I was pleased to see that the NICE guidelines now state that testosterone therapy is indicated in women. In fact this agrees with guidelines from the British Society for Sexual Medicine, the British Fertility Society, the British Menopause Society, the British Association for Sexual Health and HIV, the British Association of Urological Surgeons, the Royal College of Physicians, the Royal College of Pathologists and the Society for Endocrinology.
Yet most menopausal women who go to their GP complaining of low libido still aren't having their testosterone levels checked or being offered testosterone replacement therapy.
Women need testosterone: lack of testosterone in women can cause low libido, fatigue, lack of motivation, anxiety and depression, weight gain, memory loss, muscle loss, joint aches, and decreased exercise stamina to name a few symptoms. I enjoyed reading the review 'Testosterone in Women – the clinical significance’  which was published in the Lancet in September 2015 and summarises some of the evidence for the vital benefits of testosterone for women, which are as follows:
Nobody would deny that women’s sex drive is a complicated issue!! But large cross-sectional and longitudinal studies have shown that good levels of testosterone and DHEA (an adrenal hormone) improves low sex drive  . Women who are finding it much harder to orgasm or finding that the sensation during sex just doesn't feel the same often respond fantastically to testosterone replacement, because testosterone causes the release of nitric oxide which increases blood flow to the genitals and restores normal function. Testosterone levels can decline with age and there are many other things that can lower testosterone levels in women, namely birth control pills, antidepressants, statins and antihypertensive. Replacing testosterone appropriately can really transform women's sex lives, and there are a number of randomised placebo-controlled trials that support this. .
Testosterone receptors are plentiful in the vagina and testosterone therapy vaginally can help prevent vaginal atrophy. A randomised controlled trial  of 75 postmenopausal women found that vaginal testosterone improved sexual desire, lubrication, satisfaction and pain during intercourse.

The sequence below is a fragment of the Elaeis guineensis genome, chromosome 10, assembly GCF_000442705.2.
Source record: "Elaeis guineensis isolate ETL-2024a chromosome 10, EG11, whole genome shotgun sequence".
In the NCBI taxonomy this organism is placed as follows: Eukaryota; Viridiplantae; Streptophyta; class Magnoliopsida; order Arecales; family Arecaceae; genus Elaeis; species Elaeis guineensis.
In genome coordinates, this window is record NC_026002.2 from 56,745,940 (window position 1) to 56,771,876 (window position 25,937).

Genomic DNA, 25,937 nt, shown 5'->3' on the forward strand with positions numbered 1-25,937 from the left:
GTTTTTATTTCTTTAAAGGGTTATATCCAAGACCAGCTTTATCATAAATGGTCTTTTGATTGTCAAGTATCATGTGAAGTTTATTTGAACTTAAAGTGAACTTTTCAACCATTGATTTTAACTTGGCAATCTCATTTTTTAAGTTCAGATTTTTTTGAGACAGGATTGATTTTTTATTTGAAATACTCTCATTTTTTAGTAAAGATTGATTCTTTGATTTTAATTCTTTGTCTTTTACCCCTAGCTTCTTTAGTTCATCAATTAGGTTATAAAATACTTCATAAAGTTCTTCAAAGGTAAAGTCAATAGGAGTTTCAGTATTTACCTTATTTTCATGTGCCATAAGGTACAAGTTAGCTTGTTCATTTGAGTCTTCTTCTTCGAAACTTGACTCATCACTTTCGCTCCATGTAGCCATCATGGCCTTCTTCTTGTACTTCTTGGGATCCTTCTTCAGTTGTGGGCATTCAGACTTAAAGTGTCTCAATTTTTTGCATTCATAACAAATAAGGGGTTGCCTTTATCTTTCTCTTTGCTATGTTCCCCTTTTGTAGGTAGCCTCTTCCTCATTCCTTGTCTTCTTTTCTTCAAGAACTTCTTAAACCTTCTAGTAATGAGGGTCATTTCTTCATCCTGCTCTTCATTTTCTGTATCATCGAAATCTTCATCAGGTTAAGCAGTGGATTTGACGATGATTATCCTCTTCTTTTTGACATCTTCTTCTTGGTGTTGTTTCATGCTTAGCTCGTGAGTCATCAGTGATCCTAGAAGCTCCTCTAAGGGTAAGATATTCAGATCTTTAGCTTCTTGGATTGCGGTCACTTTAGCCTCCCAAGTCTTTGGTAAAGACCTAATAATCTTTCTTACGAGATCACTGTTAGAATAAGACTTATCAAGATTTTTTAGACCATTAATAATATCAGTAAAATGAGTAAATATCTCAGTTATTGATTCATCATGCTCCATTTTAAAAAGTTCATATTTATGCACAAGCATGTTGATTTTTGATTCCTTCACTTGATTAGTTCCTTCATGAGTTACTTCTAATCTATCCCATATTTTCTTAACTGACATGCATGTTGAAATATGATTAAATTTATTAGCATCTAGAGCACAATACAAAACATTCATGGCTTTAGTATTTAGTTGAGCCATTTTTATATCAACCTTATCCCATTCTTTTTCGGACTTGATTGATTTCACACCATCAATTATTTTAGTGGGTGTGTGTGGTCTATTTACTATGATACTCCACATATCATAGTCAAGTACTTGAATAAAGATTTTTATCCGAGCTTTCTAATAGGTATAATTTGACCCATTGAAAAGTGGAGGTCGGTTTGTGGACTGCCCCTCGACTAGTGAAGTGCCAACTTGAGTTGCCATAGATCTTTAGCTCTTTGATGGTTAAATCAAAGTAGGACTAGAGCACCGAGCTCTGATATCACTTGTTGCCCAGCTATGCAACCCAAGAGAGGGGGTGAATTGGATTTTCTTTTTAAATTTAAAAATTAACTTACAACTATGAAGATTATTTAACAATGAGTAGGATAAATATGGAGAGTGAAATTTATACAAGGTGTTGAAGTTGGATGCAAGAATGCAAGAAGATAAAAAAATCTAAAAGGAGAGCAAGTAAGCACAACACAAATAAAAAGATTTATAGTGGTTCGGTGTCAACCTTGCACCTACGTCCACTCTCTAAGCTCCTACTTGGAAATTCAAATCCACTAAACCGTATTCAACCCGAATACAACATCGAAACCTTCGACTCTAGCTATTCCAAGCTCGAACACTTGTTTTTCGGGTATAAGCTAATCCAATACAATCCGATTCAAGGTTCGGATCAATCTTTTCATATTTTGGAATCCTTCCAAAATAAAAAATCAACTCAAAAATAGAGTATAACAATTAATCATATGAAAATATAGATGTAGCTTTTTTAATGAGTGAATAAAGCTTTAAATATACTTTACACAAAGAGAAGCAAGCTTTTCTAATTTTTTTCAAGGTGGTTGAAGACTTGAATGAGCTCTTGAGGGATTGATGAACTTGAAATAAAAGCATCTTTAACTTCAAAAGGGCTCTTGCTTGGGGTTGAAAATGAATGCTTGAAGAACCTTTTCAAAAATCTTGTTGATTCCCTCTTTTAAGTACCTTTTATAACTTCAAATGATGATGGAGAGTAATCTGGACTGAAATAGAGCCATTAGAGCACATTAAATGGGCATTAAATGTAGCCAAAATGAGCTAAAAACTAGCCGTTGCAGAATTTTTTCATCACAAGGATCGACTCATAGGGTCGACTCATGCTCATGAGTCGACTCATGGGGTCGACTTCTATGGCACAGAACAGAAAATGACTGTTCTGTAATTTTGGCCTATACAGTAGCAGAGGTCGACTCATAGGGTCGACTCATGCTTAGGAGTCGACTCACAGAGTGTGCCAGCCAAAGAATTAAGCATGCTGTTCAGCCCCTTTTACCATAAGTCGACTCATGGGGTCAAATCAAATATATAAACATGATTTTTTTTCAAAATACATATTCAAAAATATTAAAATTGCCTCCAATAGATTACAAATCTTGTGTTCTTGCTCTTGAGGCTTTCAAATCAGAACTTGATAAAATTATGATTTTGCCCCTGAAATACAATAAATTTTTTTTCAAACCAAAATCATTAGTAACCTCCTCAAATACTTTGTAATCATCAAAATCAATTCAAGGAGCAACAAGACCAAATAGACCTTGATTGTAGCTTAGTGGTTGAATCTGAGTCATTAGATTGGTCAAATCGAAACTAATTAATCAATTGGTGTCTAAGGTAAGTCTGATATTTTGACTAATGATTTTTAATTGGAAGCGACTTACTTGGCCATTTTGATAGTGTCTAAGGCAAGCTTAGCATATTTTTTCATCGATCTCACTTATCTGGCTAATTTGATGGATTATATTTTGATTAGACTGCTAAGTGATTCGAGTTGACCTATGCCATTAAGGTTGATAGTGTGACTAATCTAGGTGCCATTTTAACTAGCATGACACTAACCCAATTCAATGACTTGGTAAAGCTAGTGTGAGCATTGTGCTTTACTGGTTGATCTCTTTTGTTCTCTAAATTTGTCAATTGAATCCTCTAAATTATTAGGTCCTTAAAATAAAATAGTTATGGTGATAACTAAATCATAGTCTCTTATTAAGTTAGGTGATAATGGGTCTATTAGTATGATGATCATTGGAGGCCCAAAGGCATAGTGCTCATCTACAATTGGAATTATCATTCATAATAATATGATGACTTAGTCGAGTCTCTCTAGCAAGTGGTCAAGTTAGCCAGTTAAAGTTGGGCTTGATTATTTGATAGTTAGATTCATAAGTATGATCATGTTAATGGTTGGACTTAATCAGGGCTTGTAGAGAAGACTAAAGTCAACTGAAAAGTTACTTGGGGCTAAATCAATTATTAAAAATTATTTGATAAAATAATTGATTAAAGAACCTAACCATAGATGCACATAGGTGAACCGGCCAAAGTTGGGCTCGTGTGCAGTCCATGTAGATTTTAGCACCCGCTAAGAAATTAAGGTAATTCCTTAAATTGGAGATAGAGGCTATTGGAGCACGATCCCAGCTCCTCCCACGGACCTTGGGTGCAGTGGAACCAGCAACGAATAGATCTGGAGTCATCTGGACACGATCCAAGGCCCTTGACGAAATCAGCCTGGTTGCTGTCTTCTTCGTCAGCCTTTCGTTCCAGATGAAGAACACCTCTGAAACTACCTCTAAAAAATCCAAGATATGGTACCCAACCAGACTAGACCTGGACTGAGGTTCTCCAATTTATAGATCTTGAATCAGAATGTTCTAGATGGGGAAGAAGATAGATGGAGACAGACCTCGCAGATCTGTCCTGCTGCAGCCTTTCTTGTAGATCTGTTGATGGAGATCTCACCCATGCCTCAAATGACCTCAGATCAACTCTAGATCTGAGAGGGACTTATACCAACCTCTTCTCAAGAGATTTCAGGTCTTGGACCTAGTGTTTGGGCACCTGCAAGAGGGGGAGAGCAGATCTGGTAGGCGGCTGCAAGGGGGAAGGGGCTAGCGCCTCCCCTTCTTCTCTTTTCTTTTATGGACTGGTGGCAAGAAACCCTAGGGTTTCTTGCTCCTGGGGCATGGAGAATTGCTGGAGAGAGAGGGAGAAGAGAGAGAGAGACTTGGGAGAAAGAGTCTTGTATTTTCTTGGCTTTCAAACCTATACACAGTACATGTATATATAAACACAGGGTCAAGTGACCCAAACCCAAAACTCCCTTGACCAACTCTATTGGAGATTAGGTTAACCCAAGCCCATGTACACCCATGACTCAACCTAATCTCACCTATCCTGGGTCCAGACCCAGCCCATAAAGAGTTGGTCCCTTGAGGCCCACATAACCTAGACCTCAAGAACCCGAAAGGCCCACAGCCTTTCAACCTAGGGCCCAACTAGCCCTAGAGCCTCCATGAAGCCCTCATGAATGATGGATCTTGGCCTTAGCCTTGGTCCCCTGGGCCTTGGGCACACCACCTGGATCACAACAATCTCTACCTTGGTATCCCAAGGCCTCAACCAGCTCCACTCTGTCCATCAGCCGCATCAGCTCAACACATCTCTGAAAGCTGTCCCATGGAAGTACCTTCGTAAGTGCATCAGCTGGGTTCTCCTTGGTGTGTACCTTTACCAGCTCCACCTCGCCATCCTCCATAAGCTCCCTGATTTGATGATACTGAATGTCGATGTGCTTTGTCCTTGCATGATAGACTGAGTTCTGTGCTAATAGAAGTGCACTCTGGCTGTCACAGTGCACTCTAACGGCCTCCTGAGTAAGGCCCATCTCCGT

Findings from basic studies have shown that oestradiol and testosterone are brain protective. A double blind, randomised, placebo- controlled trial investigated the effects of daily topical testosterone in postmenopausal women aged 55–65: improvements in verbal learning and memory over 6 months were statistically significant. Other well powered observational and interventional studies have shown a link between verbal learning and memory and testosterone replacement therapy given to postmenopausal women.
Not surprising – we know that better levels of testosterone are associated with better hip and lumbar bone densities. The key thing is that when it comes to hormone replacement after the menopause, oestrogen plus testosterone is better for bones than oestrogen alone . This is yet another reason why it is so important to look at replacing all the hormones in balance.
Testosterone levels are directly associated with greater lean body mass in women aged 67–94 years . In a 16 week, double-blind, randomized trial of 40 postmenopausal women, those on oestrogen plus testosterone increased their total lean body mass and reduced their percentage fat for all body parts compared with those on oestrogen alone .
Finally, one paper published in 2015 found that testosterone has a role in decreasing breast cancer risk though much more evidence is needed. 
Many women are afraid that testosterone will make them grow a beard or turn into a man. This is where individualizing the dose is so key: different women have different natural testosterone levels and markedly different sensitivities to testosterone, and treating every individual as just that really reduces the chances of side effects such as hair growth, spots or irritability.